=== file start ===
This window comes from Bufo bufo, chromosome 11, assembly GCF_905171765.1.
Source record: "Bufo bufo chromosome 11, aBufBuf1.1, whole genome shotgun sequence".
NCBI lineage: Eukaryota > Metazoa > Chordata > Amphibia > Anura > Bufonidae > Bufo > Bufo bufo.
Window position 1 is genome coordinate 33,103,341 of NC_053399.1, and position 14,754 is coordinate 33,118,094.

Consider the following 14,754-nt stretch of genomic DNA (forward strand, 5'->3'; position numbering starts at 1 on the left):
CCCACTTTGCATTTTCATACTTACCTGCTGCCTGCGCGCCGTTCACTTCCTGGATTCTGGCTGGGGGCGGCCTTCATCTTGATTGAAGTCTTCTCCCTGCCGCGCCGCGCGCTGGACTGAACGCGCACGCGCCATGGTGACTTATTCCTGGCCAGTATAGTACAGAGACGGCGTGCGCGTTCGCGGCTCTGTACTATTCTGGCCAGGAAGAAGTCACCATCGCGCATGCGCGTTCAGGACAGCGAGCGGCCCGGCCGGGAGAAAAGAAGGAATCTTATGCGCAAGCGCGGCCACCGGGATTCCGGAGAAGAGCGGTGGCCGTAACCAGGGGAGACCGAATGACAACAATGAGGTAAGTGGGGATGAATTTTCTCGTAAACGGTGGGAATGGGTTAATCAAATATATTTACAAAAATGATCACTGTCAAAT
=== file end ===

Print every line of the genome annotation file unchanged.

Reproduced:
This window comes from Bufo bufo, chromosome 11, assembly GCF_905171765.1.
Source record: "Bufo bufo chromosome 11, aBufBuf1.1, whole genome shotgun sequence".
NCBI lineage: Eukaryota > Metazoa > Chordata > Amphibia > Anura > Bufonidae > Bufo > Bufo bufo.
Window position 1 is genome coordinate 33,103,341 of NC_053399.1, and position 14,754 is coordinate 33,118,094.

Consider the following 14,754-nt stretch of genomic DNA (forward strand, 5'->3'; position numbering starts at 1 on the left):
CCCACTTTGCATTTTCATACTTACCTGCTGCCTGCGCGCCGTTCACTTCCTGGATTCTGGCTGGGGGCGGCCTTCATCTTGATTGAAGTCTTCTCCCTGCCGCGCCGCGCGCTGGACTGAACGCGCACGCGCCATGGTGACTTATTCCTGGCCAGTATAGTACAGAGACGGCGTGCGCGTTCGCGGCTCTGTACTATTCTGGCCAGGAAGAAGTCACCATCGCGCATGCGCGTTCAGGACAGCGAGCGGCCCGGCCGGGAGAAAAGAAGGAATCTTATGCGCAAGCGCGGCCACCGGGATTCCGGAGAAGAGCGGTGGCCGTAACCAGGGGAGACCGAATGACAACAATGAGGTAAGTGGGGATGAATTTTCTCGTAAACGGTGGGAATGGGTTAATCAAATATATTTACAAAAATGATCACTGTCAAAT